Acid rain/ Lluvia ácida

acid rain

precipitation of dilute solutions of strong mineral acids, formed by the mixing of the atmosphere of various industrial pollutants (primarily sulfur dioxide and nitrogen oxide) with naturally occurring oxygen and water vapor.

lluvia ácida

precipitación de soluciones diluidas de ácidos minerales fuertes, formados por la mezcla de la atmósfera de diversos contaminantes industriales (principalmente dióxido de azufre y óxidos de nitrógeno) con oxígeno natural y vapor de agua.

Active ventilation/ Ventilación activa

Active ventilation

 synonymous with mechanical ventilation.

Ventilación activa

sinónimo de ventilación mecánica.


Adapted (or introduced) plants/ Plantas adaptadas (o introducidas)

adapted (or introduced) plants

non-native, introduced plants that reliably grow well in a given habitat with minimal winter protection, pest control, fertilization or irrigation once their root systems are established; adapted plants are considered low maintenance and not invasive.

plantas adaptadas (o introducidas)

plantas no nativas, introducidas que confiablemente crecen bien en un determinado hábitat con protección mínima en invierno, control de plagas, fertilización o riego una vez que se establecen los sistemas de la raíz; plantas adaptadas se consideran de bajo mantenimiento y no invasivas.

Adaptive reuse/ Reutilización adaptativa

adaptive reuse

renovation of a space for a purpose different from the original.

reutilización adaptativa

renovación de un espacio para un propósito diferente al original.

Adhesives/ Adhesivos


substance that is used to bond one surface to another by attachment.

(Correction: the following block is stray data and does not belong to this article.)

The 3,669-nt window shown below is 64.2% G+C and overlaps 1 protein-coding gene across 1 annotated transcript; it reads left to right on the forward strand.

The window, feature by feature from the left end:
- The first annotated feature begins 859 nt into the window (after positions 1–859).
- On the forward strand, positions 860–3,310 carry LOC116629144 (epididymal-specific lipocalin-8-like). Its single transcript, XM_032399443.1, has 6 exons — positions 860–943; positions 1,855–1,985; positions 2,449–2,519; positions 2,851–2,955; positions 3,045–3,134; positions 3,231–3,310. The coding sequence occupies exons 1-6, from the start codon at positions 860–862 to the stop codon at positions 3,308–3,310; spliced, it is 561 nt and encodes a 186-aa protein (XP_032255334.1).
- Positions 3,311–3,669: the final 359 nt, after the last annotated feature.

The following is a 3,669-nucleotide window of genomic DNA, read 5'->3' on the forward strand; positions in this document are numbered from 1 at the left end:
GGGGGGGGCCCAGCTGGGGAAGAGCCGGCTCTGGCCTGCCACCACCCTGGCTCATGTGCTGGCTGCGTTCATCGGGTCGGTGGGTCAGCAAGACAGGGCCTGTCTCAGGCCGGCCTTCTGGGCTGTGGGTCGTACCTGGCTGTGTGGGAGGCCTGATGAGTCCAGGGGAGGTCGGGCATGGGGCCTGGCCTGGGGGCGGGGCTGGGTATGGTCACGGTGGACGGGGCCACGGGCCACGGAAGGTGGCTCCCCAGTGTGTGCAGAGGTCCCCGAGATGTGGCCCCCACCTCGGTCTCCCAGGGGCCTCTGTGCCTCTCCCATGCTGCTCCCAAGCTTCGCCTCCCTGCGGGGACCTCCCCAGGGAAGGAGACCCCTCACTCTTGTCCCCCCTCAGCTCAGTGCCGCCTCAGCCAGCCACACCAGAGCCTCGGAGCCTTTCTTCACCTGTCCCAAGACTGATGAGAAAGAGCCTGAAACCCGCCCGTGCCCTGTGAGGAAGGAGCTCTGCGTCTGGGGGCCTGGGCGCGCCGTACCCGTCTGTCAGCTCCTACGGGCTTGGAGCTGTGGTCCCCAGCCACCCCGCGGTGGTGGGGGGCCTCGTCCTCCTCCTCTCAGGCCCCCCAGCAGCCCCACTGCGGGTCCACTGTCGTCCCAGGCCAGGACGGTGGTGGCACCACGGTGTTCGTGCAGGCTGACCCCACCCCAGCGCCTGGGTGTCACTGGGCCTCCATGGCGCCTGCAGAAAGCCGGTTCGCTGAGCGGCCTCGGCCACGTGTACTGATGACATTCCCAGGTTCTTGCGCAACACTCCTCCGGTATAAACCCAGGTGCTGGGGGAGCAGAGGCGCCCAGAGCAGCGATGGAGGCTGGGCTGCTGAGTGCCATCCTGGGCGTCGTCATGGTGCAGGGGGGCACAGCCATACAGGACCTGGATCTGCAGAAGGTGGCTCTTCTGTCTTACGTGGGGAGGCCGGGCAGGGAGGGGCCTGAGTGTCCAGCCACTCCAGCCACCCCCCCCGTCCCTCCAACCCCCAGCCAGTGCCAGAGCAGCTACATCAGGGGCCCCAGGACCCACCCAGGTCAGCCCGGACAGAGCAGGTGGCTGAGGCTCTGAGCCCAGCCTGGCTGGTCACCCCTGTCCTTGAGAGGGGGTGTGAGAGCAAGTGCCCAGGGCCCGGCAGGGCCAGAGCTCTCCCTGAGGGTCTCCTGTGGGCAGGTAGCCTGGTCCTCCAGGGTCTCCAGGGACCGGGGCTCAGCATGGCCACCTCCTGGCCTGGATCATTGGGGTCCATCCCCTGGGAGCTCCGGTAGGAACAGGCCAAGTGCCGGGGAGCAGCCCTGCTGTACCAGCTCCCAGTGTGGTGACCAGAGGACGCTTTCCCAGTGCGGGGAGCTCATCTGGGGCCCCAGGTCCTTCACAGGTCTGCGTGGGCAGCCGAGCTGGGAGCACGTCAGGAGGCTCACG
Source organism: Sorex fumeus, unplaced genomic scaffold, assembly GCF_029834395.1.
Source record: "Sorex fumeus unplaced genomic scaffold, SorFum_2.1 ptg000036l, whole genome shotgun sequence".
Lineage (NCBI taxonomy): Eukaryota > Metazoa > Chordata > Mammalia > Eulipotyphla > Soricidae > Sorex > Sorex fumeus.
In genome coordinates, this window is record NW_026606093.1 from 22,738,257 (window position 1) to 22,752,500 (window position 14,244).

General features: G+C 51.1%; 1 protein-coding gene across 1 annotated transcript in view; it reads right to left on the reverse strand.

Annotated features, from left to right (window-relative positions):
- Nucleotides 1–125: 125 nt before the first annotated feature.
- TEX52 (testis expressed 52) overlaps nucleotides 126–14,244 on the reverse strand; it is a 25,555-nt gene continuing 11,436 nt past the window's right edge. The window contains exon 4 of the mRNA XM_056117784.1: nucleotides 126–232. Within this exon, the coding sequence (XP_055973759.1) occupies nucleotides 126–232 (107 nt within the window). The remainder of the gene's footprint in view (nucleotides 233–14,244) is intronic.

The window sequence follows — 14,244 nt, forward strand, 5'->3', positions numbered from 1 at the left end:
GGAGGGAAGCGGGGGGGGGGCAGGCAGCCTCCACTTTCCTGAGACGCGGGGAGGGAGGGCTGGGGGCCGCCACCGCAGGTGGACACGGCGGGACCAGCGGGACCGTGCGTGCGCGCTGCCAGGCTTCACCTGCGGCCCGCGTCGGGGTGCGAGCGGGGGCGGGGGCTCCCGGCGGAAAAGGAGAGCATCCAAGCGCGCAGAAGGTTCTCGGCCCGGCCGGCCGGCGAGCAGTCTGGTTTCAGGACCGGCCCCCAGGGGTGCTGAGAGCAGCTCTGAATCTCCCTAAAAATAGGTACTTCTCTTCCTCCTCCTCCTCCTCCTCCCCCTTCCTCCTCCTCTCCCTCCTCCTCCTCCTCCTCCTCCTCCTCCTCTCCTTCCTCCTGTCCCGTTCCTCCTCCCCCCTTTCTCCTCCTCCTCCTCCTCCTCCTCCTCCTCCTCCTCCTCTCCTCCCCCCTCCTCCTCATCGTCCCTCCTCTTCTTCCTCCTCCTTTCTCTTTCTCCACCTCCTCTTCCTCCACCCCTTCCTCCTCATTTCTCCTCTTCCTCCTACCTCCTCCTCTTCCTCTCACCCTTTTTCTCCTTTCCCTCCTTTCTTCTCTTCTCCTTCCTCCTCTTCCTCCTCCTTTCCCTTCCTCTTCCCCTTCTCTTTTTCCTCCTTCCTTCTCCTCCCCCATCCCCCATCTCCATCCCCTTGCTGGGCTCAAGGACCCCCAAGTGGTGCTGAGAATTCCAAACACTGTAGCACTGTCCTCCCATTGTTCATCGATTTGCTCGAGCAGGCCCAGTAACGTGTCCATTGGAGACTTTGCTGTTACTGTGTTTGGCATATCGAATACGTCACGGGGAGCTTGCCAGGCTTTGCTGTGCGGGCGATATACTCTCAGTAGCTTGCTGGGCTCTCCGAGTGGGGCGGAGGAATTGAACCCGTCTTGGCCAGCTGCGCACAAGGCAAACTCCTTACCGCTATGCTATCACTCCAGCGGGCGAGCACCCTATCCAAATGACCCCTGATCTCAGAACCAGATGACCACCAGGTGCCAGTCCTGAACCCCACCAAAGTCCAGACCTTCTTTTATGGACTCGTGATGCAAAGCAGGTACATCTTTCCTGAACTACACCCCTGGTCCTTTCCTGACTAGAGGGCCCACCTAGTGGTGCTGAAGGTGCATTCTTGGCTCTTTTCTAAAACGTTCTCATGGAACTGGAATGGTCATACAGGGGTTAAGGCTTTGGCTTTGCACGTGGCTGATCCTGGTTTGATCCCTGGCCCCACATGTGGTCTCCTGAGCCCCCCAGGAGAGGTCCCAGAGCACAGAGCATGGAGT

sustancia que se utiliza para adherir una superficie a otra.

Agrifibre/ Agrofibra


agricultural fiber such as wheat, straw, cereal straw, sugarcane bagasse, sunflower husk, walnut shells, coconut husks.


fibra agrícola como el trigo, paja, paja de cereales, bagazo de caña de azúcar, cáscara de girasol, cáscaras de nueces, las cáscaras de coco.

Agrifibre board/ Tablón de agrofibra

agrifibre board

a composite panel product derived from recovered agricultural waste fiber and mixed together with a resin.

Tablón de Agrofibra

un producto de panel compuesto, derivado de fibra de residuos agrícolas recuperados y mezclados con una resina. 

Albedo/ Albedo


reflectance of sunlight, also known as Solar Reflectance.


reflectancia de la luz del sol, también conocida como reflectancia solar.



 A One Act Play


 William Bross


 Copyright 2015                    31 Alpine Way

by William Bross                 Victor, NY 14564






ANDREW MASON.  57.  Editor of the City Record, a N.Y. City Newspaper

JACKSON THOMAS.  30.  Lead reporter for the City Record

TEAGAN MASON.  16.  Andrew Mason’s youngest daughter

BARBARA MASON.  55.  Andrew Mason’s wife

ANNA MASON.  23.  Andrew Mason’s married daughter




Early afternoon of September 21, 2014



Andrew Mason’s second story office overlooking 5th Ave. New York City

Act One.  Scene one.  People are marching along 5th Avenue